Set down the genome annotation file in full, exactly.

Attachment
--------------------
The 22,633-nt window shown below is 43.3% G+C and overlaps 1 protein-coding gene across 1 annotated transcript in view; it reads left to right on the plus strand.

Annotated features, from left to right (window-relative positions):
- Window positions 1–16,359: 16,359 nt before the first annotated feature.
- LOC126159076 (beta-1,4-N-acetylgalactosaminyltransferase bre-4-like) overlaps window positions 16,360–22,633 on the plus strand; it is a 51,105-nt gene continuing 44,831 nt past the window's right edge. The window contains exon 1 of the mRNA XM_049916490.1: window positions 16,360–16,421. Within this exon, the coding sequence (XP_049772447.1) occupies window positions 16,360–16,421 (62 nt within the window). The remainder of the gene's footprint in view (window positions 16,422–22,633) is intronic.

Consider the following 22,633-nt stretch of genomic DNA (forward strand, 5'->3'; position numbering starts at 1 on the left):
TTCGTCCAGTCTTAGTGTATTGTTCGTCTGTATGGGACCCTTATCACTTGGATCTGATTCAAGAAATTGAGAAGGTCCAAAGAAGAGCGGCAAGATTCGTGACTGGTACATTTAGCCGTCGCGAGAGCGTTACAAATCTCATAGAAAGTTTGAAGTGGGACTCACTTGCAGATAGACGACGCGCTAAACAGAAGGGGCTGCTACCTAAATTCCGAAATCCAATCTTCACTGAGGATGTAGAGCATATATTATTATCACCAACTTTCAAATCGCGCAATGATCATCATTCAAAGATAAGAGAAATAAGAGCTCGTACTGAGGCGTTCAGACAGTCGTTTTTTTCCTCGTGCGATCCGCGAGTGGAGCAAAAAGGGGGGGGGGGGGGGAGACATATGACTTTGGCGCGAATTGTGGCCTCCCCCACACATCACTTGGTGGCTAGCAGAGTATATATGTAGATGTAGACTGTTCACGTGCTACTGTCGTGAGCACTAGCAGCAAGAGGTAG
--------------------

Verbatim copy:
The 22,633-nt window shown below is 43.3% G+C and overlaps 1 protein-coding gene across 1 annotated transcript in view; it reads left to right on the plus strand.

Annotated features, from left to right (window-relative positions):
- Window positions 1–16,359: 16,359 nt before the first annotated feature.
- LOC126159076 (beta-1,4-N-acetylgalactosaminyltransferase bre-4-like) overlaps window positions 16,360–22,633 on the plus strand; it is a 51,105-nt gene continuing 44,831 nt past the window's right edge. The window contains exon 1 of the mRNA XM_049916490.1: window positions 16,360–16,421. Within this exon, the coding sequence (XP_049772447.1) occupies window positions 16,360–16,421 (62 nt within the window). The remainder of the gene's footprint in view (window positions 16,422–22,633) is intronic.

Consider the following 22,633-nt stretch of genomic DNA (forward strand, 5'->3'; position numbering starts at 1 on the left):
TTCGTCCAGTCTTAGTGTATTGTTCGTCTGTATGGGACCCTTATCACTTGGATCTGATTCAAGAAATTGAGAAGGTCCAAAGAAGAGCGGCAAGATTCGTGACTGGTACATTTAGCCGTCGCGAGAGCGTTACAAATCTCATAGAAAGTTTGAAGTGGGACTCACTTGCAGATAGACGACGCGCTAAACAGAAGGGGCTGCTACCTAAATTCCGAAATCCAATCTTCACTGAGGATGTAGAGCATATATTATTATCACCAACTTTCAAATCGCGCAATGATCATCATTCAAAGATAAGAGAAATAAGAGCTCGTACTGAGGCGTTCAGACAGTCGTTTTTTTCCTCGTGCGATCCGCGAGTGGAGCAAAAAGGGGGGGGGGGGGGGAGACATATGACTTTGGCGCGAATTGTGGCCTCCCCCACACATCACTTGGTGGCTAGCAGAGTATATATGTAGATGTAGACTGTTCACGTGCTACTGTCGTGAGCACTAGCAGCAAGAGGTAG